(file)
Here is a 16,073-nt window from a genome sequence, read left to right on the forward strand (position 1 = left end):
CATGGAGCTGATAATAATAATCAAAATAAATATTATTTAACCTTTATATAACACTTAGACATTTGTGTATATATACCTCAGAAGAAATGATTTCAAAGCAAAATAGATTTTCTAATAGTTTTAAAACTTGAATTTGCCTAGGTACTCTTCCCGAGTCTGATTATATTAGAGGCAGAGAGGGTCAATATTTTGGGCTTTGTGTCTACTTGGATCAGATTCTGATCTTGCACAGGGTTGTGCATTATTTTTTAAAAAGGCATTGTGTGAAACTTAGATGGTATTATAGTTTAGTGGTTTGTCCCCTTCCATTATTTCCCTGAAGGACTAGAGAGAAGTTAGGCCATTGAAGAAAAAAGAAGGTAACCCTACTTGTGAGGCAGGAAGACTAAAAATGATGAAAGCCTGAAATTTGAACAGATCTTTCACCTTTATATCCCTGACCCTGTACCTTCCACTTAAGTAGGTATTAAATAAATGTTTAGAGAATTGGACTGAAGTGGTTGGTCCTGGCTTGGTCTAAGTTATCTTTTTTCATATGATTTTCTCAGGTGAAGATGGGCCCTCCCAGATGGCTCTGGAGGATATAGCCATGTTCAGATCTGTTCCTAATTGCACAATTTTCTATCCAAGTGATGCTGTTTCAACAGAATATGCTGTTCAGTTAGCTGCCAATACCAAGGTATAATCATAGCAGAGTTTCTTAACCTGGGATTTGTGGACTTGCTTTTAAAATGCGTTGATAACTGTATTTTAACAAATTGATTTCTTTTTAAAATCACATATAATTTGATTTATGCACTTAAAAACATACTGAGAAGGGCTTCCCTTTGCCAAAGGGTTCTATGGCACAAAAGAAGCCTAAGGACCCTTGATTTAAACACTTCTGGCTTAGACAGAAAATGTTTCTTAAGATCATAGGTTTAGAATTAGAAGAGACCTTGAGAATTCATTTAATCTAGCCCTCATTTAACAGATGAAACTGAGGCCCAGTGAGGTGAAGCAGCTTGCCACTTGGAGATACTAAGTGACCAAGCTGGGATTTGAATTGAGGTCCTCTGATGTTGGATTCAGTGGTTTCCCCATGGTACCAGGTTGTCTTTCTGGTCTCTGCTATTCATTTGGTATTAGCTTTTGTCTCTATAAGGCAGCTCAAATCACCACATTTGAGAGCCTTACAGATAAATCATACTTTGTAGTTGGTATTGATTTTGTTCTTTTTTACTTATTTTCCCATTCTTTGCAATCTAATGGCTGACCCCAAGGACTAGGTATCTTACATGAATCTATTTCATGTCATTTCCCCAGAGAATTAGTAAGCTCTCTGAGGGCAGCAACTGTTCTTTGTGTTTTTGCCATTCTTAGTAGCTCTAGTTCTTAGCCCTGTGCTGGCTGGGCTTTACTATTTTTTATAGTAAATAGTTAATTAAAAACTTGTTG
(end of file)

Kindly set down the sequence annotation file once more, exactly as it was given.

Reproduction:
Here is a 16,073-nt window from a genome sequence, read left to right on the forward strand (position 1 = left end):
CATGGAGCTGATAATAATAATCAAAATAAATATTATTTAACCTTTATATAACACTTAGACATTTGTGTATATATACCTCAGAAGAAATGATTTCAAAGCAAAATAGATTTTCTAATAGTTTTAAAACTTGAATTTGCCTAGGTACTCTTCCCGAGTCTGATTATATTAGAGGCAGAGAGGGTCAATATTTTGGGCTTTGTGTCTACTTGGATCAGATTCTGATCTTGCACAGGGTTGTGCATTATTTTTTAAAAAGGCATTGTGTGAAACTTAGATGGTATTATAGTTTAGTGGTTTGTCCCCTTCCATTATTTCCCTGAAGGACTAGAGAGAAGTTAGGCCATTGAAGAAAAAAGAAGGTAACCCTACTTGTGAGGCAGGAAGACTAAAAATGATGAAAGCCTGAAATTTGAACAGATCTTTCACCTTTATATCCCTGACCCTGTACCTTCCACTTAAGTAGGTATTAAATAAATGTTTAGAGAATTGGACTGAAGTGGTTGGTCCTGGCTTGGTCTAAGTTATCTTTTTTCATATGATTTTCTCAGGTGAAGATGGGCCCTCCCAGATGGCTCTGGAGGATATAGCCATGTTCAGATCTGTTCCTAATTGCACAATTTTCTATCCAAGTGATGCTGTTTCAACAGAATATGCTGTTCAGTTAGCTGCCAATACCAAGGTATAATCATAGCAGAGTTTCTTAACCTGGGATTTGTGGACTTGCTTTTAAAATGCGTTGATAACTGTATTTTAACAAATTGATTTCTTTTTAAAATCACATATAATTTGATTTATGCACTTAAAAACATACTGAGAAGGGCTTCCCTTTGCCAAAGGGTTCTATGGCACAAAAGAAGCCTAAGGACCCTTGATTTAAACACTTCTGGCTTAGACAGAAAATGTTTCTTAAGATCATAGGTTTAGAATTAGAAGAGACCTTGAGAATTCATTTAATCTAGCCCTCATTTAACAGATGAAACTGAGGCCCAGTGAGGTGAAGCAGCTTGCCACTTGGAGATACTAAGTGACCAAGCTGGGATTTGAATTGAGGTCCTCTGATGTTGGATTCAGTGGTTTCCCCATGGTACCAGGTTGTCTTTCTGGTCTCTGCTATTCATTTGGTATTAGCTTTTGTCTCTATAAGGCAGCTCAAATCACCACATTTGAGAGCCTTACAGATAAATCATACTTTGTAGTTGGTATTGATTTTGTTCTTTTTTACTTATTTTCCCATTCTTTGCAATCTAATGGCTGACCCCAAGGACTAGGTATCTTACATGAATCTATTTCATGTCATTTCCCCAGAGAATTAGTAAGCTCTCTGAGGGCAGCAACTGTTCTTTGTGTTTTTGCCATTCTTAGTAGCTCTAGTTCTTAGCCCTGTGCTGGCTGGGCTTTACTATTTTTTATAGTAAATAGTTAATTAAAAACTTGTTG